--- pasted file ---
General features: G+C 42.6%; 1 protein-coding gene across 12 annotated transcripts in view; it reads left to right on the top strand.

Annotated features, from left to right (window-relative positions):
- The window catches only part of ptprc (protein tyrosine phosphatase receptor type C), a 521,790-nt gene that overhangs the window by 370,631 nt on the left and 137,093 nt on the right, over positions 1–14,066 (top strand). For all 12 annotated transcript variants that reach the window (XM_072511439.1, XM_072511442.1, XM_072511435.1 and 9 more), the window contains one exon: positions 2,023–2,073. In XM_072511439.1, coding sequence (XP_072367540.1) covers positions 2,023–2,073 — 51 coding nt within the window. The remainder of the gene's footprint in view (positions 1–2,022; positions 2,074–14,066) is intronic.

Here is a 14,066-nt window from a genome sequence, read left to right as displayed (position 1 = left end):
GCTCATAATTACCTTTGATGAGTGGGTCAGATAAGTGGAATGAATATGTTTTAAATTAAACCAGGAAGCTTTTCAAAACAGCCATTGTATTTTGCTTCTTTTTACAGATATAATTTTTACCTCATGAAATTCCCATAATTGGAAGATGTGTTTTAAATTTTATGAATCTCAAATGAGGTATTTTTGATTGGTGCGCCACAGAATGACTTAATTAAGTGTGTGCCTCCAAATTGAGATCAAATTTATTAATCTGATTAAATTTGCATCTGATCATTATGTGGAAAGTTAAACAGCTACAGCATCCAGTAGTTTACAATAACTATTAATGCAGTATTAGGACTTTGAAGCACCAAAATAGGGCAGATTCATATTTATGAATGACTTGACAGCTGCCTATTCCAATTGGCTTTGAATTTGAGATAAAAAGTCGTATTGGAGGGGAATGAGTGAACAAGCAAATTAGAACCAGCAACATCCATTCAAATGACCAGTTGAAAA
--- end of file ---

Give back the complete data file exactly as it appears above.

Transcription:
General features: G+C 42.6%; 1 protein-coding gene across 12 annotated transcripts in view; it reads left to right on the top strand.

Annotated features, from left to right (window-relative positions):
- The window catches only part of ptprc (protein tyrosine phosphatase receptor type C), a 521,790-nt gene that overhangs the window by 370,631 nt on the left and 137,093 nt on the right, over positions 1–14,066 (top strand). For all 12 annotated transcript variants that reach the window (XM_072511439.1, XM_072511442.1, XM_072511435.1 and 9 more), the window contains one exon: positions 2,023–2,073. In XM_072511439.1, coding sequence (XP_072367540.1) covers positions 2,023–2,073 — 51 coding nt within the window. The remainder of the gene's footprint in view (positions 1–2,022; positions 2,074–14,066) is intronic.

Here is a 14,066-nt window from a genome sequence, read left to right as displayed (position 1 = left end):
GCTCATAATTACCTTTGATGAGTGGGTCAGATAAGTGGAATGAATATGTTTTAAATTAAACCAGGAAGCTTTTCAAAACAGCCATTGTATTTTGCTTCTTTTTACAGATATAATTTTTACCTCATGAAATTCCCATAATTGGAAGATGTGTTTTAAATTTTATGAATCTCAAATGAGGTATTTTTGATTGGTGCGCCACAGAATGACTTAATTAAGTGTGTGCCTCCAAATTGAGATCAAATTTATTAATCTGATTAAATTTGCATCTGATCATTATGTGGAAAGTTAAACAGCTACAGCATCCAGTAGTTTACAATAACTATTAATGCAGTATTAGGACTTTGAAGCACCAAAATAGGGCAGATTCATATTTATGAATGACTTGACAGCTGCCTATTCCAATTGGCTTTGAATTTGAGATAAAAAGTCGTATTGGAGGGGAATGAGTGAACAAGCAAATTAGAACCAGCAACATCCATTCAAATGACCAGTTGAAAA